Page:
I understand what you're all saying re: Catholicism. I'm still iffy on it, though, and I still can't see it as anything other than a dictation of opinion. But again, this is the view of an outsider. My mother and all her (six) siblings left the Catholic Church.

MK: Don't be silly. I would DEMAND that they change the theme to "films noirs"--much cooler. :)

Posted by: Leah at May 7, 2008 2:12 PM


Edyt,

I've told my story on here before...I was raised Catholic, but left the church, got heavily immersed in witchcraft and paganism, used A LOT of drugs, drank, pretty much lived the lifestyle...

I have, however, always been the type of person that demanded the truth, the whole truth and nothing but the truth.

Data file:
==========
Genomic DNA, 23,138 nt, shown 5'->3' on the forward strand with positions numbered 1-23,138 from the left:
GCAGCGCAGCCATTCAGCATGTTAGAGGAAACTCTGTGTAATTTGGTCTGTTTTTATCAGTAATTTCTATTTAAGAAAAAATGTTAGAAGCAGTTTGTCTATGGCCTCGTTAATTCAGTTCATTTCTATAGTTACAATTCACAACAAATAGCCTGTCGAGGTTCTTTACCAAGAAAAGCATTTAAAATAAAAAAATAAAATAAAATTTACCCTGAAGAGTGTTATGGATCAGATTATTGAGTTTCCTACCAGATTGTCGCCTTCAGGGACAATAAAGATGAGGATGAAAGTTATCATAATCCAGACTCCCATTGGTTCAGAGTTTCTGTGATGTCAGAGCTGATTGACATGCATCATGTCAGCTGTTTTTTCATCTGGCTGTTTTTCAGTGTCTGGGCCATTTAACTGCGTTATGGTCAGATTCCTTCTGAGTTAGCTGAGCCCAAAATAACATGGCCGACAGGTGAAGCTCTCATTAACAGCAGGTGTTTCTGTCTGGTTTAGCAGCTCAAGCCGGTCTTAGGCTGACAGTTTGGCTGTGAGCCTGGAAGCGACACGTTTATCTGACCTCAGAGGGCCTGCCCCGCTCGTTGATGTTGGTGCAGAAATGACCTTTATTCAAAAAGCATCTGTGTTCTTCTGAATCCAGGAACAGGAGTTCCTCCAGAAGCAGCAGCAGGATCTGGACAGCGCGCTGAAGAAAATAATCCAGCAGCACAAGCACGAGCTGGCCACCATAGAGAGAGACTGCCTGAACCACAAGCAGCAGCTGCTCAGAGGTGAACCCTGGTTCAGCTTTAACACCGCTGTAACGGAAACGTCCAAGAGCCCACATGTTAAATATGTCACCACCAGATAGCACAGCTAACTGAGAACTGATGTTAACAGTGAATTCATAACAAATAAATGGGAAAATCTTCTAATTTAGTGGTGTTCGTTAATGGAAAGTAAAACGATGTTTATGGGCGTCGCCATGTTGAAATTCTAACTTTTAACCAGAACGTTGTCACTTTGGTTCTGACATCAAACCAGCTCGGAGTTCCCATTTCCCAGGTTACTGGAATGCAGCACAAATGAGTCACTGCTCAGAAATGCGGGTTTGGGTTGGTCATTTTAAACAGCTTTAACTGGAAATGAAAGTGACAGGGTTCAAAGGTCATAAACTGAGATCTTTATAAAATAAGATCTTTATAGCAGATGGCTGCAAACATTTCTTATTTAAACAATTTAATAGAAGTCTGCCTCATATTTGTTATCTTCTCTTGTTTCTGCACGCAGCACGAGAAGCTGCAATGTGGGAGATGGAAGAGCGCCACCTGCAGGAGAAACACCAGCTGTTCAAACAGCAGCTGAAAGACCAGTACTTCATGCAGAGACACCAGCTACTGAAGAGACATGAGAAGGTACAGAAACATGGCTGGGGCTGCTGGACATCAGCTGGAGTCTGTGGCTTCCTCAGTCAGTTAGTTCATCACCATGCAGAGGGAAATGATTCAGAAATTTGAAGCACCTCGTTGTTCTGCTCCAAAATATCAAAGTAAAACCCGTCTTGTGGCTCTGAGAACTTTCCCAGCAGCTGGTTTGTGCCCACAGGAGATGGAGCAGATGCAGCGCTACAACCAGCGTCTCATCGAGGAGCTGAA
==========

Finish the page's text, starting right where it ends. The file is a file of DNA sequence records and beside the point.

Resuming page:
At one point, I realized that I was living a lie and was extremely unhappy. I began to read about lots of different stuff. I've always LOVED the supernatural. Things started clicking, and little by little I began to see that the Catholic Church was the only one that made complete sense. I began a relationship, first with Our Lady, and then eventually introduced myself to the big guy.

Miracles, big and small, began happening in my life, and before I knew it, I was hooked. It was between me and God for a long time. I had no friends, no one to share it with, except one girl from New Jersey. My kids and husband thought I was nuts! But that was 16 years ago, and I've never looked back.

The church is so deep and so rich, flaws and all, that I feel like I could keep growing and learning and growing for the rest of eternity and still not grasp a drop of it.

It's hard to explain what happens to you once you say yes, but something sure does, and it's amazing.